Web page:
By Jef With One F
By Bob Ruggiero
By Corey Deiterman
By Marco Torres
By Angelica Leicht
By Angelica Leicht
By Charne Graham
When 62-year-old native Houstonian Clarence Hollimon died late last month, local blues and jazz culture lost more than just another gifted musician. It lost the player countless insiders considered to be the greatest all-around guitarist ever to emerge from the Fifth -- or any other -- Ward. And folks, given that this ward has been home to the likes of Lightnin' Hopkins, Albert Collins, Cal Green, Johnny Copeland and numerous other long-gone six-string heavyweights, that's quite a reputation.
The scene also lost one-half of what may have been the most widely traveled and recorded husband-and-wife blues duo in contemporary history -- in Houston's for sure. Billed as Fran and Hollimon, the partnership between Carol Fran, spouse (following their 1983 wedding) and vocalist, and Hollimon remained the guitarist's proudest affiliation (see "Love Supreme," October 21, 1999). This, from a guy who'd played extensively with the likes of Bobby Bland, Junior Parker, Big Mama Thornton, Charles Brown, O.V. Wright, Joe Hinton, Dionne Warwick, Buddy Ace, the original Jazz Crusaders and many other stars of black popular music from the '50s through the '90s.
Gone now is the quiet guy whose ego-to-talent ratio was more lopsided than anyone had ever seen. It was just minuscule bits of the former, and gracious heapings, ever expanding, of the latter. Great vocalists especially loved to work with him, for Hollimon's genius wasn't conveyed via show-stealing solos or fretboard histrionics, but through economical and respectful collaboration. Jimmy "T-99" Nelson, who enlisted Hollimon's services for the former's W.C. Handy Award-nominated 1999 CD, Rockin' & Shoutin' the Blues (Bullseye Blues and Jazz), agrees. "Clarence had heard me before, and he knew what I was doing," says Nelson. "He said, 'When you sing a song, you don't come in on the note. You lay back on that note and then you attack that note, real soft.' Well, that's exactly the way Clarence would play that guitar for me. It was beautiful. And so rare."
Gone now is one of the most effective blues ambassadors of the past decade. During that time, Fran and Hollimon not only regularly played marquee concert halls in myriad European cities, as well as major festivals nationwide, they also logged hundreds of travel hours around the Lone Star State, performing concerts and serving in artists-in-residence programs sponsored by Texas Folklife Resources. The big irony: The duo rarely played a public gig in Houston, preferring to lay low on its home turf to save energy for touring and session work.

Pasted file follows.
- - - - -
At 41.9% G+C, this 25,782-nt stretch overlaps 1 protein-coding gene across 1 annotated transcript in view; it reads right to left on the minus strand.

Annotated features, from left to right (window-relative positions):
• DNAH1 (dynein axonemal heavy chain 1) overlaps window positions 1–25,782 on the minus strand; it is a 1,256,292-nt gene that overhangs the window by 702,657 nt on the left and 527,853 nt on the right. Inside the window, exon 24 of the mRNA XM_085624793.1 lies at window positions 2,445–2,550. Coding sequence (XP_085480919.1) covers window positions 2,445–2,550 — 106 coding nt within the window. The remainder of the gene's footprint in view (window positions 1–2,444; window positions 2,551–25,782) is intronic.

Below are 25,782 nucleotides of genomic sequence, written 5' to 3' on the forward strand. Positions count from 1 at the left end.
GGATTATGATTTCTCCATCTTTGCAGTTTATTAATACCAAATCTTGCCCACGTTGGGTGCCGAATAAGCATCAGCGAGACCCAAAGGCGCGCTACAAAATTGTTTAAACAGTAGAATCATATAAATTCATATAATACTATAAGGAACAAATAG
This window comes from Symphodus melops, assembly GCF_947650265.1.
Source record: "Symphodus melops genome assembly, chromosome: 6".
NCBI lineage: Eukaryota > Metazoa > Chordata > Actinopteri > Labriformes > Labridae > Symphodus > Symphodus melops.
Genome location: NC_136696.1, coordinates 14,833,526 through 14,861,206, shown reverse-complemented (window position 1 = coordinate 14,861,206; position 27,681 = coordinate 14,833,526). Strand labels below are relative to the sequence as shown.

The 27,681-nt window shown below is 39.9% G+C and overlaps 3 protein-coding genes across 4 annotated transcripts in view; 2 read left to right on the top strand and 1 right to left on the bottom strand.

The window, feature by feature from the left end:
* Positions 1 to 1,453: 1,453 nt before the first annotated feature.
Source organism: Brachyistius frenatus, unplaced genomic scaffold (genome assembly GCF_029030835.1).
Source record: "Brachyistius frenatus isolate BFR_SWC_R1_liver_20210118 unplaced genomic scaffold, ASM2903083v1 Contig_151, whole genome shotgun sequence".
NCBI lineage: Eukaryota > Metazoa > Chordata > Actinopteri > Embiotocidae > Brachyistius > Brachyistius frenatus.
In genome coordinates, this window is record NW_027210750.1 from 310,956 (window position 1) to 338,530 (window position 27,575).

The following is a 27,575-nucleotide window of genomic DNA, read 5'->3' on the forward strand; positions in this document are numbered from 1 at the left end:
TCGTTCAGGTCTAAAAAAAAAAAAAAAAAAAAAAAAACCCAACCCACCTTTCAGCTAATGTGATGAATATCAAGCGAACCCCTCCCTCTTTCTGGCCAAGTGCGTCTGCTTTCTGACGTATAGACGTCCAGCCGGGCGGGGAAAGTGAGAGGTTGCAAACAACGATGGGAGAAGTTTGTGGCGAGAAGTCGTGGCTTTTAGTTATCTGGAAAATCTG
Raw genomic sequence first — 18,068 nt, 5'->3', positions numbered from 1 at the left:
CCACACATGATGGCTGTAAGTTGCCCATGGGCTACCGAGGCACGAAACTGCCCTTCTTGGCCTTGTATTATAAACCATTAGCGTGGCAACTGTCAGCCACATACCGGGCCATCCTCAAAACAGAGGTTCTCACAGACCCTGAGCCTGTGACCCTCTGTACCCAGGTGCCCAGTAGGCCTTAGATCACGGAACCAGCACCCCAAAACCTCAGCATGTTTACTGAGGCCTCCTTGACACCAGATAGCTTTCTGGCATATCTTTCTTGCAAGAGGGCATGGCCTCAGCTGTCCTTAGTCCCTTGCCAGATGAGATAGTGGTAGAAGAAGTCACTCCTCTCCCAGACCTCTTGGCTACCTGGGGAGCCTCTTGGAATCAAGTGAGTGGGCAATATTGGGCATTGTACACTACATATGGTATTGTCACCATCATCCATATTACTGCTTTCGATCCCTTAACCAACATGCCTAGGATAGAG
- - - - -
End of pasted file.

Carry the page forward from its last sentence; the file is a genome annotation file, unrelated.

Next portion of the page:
Gone now is the musician known, to his many friends and intimates at least, as Gristle. Hollimon's distinctive nickname was common knowledge among friends for scores of years, but no one's really sure of its origin. I've always assumed it had something to do with his short physical stature and wiry frame. You know, "no meat on his bones, just gristle." (For those who were never wise to the moniker, the guitarist provided plenty of clues, especially on the initial Fran and Hollimon release, Soul Sensation (Black Top). The most obvious was an instrumental track titled "Gristle," a rocking shuffle that showcased Hollimon's considerable musical dexterity, his ability to work solos on the low strings as well as the high. "Gristle" also was a single for ABC way back in the 1960s, recorded by Hollimon under the name the Hawks.)
But for those who still didn't get the connection, Hollimon spelled it out in one of his precious few vocal performances, a lighthearted autobiographical original titled "Box with the Hole in the Middle." He begins with a humble introduction: "My name is 'Gristle,' and I play the git-fiddle." He also refers to his guitar as a "starvation box," a term common among down-home blues players from an older era. (Incidentally, for Hollimon it was anything but. In truth, the only real job he ever had was playing that instrument, dating back to when he would skip class at Wheatley High School to do session work for Duke-Peacock Records. And despite some hard times, especially when he bottomed out from hard-core substance abuse in the late '70s, Hollimon ultimately earned a decent living with his guitar.)
There's also another song from Soul Sensationthat tells a lot about Gristle, even if it doesn't use the word. It's the instrumental "Blues for Carol," a virtuoso display by a guy who blurred genre boundaries. Though it's a slow 12-bar blues number, it's also jazzy. Hollimon explores an expansive range of melodic and harmonic possibilities, stretching strings and holding notes, spinning out riffs without repeating the same licks over and over. It's a survey suggesting what several different guitarists, brilliant ones at that, might do with one song. But this is all laid down by a single amazingly fluent axman, whose style is characterized not by bombast or speed but by intelligence and diversity. More important to Hollimon, however, may have been the fact that the song was also a statement of love for his wife.
The couple made a great team. They had just recorded their third CD together in January for the British blues label JSP, a session due for U.S. release later this month. Several people who've heard advance copies say it's the best Fran and Hollimon work ever. I'm still waiting on mine and reserving judgment. It'll be tough to compare to the likes of Soul Sensation, specifically the song "I Needs to Be Be'd With," which encapsulates the man and his wife better than any framed photograph of the couple.